And to be clear, these calls do not have to come just from the IRS. A few weeks ago, this author received a call from her "electric company" saying that I had not paid a bill and that they would be shutting off the heat to my home in no less than 45 minutes if I did not pay the bill immediately. The theme of urgency underlies most of these schemes. Now, under full disclosure, even though I knew in my mind this was a scam, I did admittedly have a second of panic thinking; did I really forget to pay the bill? It is therefore not hard to imagine how successful such a scam can be against ordinary, unsuspecting individuals who are not well versed in the intricacies of defensive cybersecurity and offensive cyber data breach tactics.

Phone scams like this are called vishing (for voice phishing) and are a common type of cybersecurity threat. The reason is that the scammer is usually interested in obtaining personal or credit card information from the victim which the visher potentially uses to then set up fake accounts and even file a false tax report. The cybercriminal attempts to instill fear and urgency in the victim to distract them long enough into making a hasty mistake. Neither the IRS nor a utility company will ever threaten a taxpayer or surprise a customer with a demand for immediate payment. There is a step-by-step notification process that every entity, including the IRS and electric company, must go through by law in order to demand payment. Calls that surface seemingly out of nowhere and threats of denial of service or worse do not overcome the protections of due process.

Same as an IRS tax form, the bottom line is that the IRS does not call or email taxpayers without warning for payment. Period. Expect that if the IRS wants to reach out, they will make their intentions known through a letter, not an email or phone call. Similar to the census survey, it will come in the mail and be marked with proper instructions for your attention. Keep this classic paradigm in mind in the future should you get cast into such a situation. Urgency, plus threat, plus seemingly trusted sender, equals a reflexive lowering of defenses for a cybercriminal to hit their target over and over again.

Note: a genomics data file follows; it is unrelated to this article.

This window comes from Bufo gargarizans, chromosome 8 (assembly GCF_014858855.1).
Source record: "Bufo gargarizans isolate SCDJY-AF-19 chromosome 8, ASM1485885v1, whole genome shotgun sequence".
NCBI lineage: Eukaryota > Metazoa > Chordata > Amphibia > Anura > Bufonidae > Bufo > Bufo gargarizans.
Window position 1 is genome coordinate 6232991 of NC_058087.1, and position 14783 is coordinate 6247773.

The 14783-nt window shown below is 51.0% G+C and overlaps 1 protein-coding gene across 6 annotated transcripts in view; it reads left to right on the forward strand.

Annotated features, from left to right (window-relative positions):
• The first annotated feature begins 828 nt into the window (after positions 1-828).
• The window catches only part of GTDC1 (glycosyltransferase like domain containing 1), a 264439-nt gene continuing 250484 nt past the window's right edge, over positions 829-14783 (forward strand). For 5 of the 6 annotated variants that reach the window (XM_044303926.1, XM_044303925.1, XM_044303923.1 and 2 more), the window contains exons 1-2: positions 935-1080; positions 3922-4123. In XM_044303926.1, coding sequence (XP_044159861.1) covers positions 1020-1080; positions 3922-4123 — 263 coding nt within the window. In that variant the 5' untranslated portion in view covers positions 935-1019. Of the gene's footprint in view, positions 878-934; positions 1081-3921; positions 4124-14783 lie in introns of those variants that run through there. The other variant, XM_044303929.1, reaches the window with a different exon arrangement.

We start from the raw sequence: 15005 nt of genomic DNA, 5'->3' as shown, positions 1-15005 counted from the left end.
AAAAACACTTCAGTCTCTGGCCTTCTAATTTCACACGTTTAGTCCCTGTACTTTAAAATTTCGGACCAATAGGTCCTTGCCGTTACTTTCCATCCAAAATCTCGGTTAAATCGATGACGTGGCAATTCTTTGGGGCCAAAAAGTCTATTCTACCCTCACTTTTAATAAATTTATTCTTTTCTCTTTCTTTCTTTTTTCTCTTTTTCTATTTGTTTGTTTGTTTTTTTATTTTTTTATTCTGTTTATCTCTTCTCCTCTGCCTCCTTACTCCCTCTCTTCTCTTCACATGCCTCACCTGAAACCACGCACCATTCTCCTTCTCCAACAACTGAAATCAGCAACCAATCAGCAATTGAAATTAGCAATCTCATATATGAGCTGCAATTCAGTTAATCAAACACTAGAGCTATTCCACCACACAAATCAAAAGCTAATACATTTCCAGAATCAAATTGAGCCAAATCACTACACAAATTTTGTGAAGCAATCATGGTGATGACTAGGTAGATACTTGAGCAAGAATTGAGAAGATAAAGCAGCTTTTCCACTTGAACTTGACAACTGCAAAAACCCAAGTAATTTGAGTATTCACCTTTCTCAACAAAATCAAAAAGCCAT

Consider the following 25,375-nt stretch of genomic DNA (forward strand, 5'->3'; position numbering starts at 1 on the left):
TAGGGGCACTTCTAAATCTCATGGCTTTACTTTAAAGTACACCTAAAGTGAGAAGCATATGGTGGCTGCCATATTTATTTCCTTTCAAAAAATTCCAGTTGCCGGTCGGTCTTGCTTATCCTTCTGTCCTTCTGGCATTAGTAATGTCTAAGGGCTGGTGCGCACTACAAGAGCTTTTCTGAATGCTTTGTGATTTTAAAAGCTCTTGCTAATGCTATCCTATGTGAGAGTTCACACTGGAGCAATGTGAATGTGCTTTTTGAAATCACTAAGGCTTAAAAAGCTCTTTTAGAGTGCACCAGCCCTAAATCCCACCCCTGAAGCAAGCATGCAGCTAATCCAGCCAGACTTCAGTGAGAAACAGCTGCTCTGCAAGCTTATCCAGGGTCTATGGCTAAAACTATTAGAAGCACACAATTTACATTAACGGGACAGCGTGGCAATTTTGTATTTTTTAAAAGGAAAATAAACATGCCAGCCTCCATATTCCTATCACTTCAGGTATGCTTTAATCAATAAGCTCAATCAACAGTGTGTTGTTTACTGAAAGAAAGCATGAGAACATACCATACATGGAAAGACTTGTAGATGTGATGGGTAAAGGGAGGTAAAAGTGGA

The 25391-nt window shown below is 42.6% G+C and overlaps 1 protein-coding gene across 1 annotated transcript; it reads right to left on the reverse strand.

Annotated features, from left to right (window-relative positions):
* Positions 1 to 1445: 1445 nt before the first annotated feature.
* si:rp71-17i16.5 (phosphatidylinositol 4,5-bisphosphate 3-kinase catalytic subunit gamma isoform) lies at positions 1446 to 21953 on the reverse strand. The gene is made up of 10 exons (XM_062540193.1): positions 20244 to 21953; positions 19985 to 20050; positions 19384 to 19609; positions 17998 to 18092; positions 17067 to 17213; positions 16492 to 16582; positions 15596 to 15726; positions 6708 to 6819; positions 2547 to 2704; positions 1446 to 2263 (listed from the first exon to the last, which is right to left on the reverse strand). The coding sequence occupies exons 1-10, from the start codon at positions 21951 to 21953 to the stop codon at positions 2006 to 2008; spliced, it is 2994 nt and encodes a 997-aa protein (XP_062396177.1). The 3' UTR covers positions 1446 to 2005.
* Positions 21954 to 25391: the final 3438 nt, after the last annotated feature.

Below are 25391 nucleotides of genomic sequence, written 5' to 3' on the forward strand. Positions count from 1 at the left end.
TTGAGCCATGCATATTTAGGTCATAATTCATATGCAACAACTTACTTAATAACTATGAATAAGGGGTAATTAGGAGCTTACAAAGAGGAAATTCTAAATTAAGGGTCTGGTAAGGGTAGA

Business scams

Aside from the potential gains from individuals, tax professionals and businesses provide a target rich environment for cybercriminals this time of year given the size of such an attack surface. With many employees working from home due to generational pandemic, being vigilant against business email compromise (BEC) or business email spoofing (BES) is of heightened concern this year, if not an outright challenge. BEC can be explained as the business account of executives, or in this case tax professionals, being compromised. These accounts can be compromised through keyloggers or phishing attacks whereby the cybercriminal actually gains access to the individuals’ email account and takes it over. From there, the cybercriminal can set up all kinds of mischief, including fraudulent transfers or obtaining sensitive information from individuals who believe they are providing the information to their accountant. With BES, the cybercriminal sets up an email account that looks like it is coming from a company on the surface and then sends out messages using that email address. This scammer can get passwords, bank account numbers, or even convince people to send them money. Either way, it ends up causing both the business and the unknowing individual to be victims of the fraud.

Last year, cybercriminals cleverly tried to obtain large tax refunds by posing as clients of a California based accounting firm. As part of the scam, the company was notified that its client's personal information was compromised and used to file fake returns. Also last year, the IRS reminded tax professionals to be aware of phishing scams and to employ multi-factor authentication protections on their systems, as well as on all access points, because it was seeing a spike in data breaches for tax professionals. Considering the steady increase we observe in cybersecurity incidents, it is important that we examine what individuals and businesses can, and frankly should, be doing to protect themselves and the trusted relationships they have with their clients.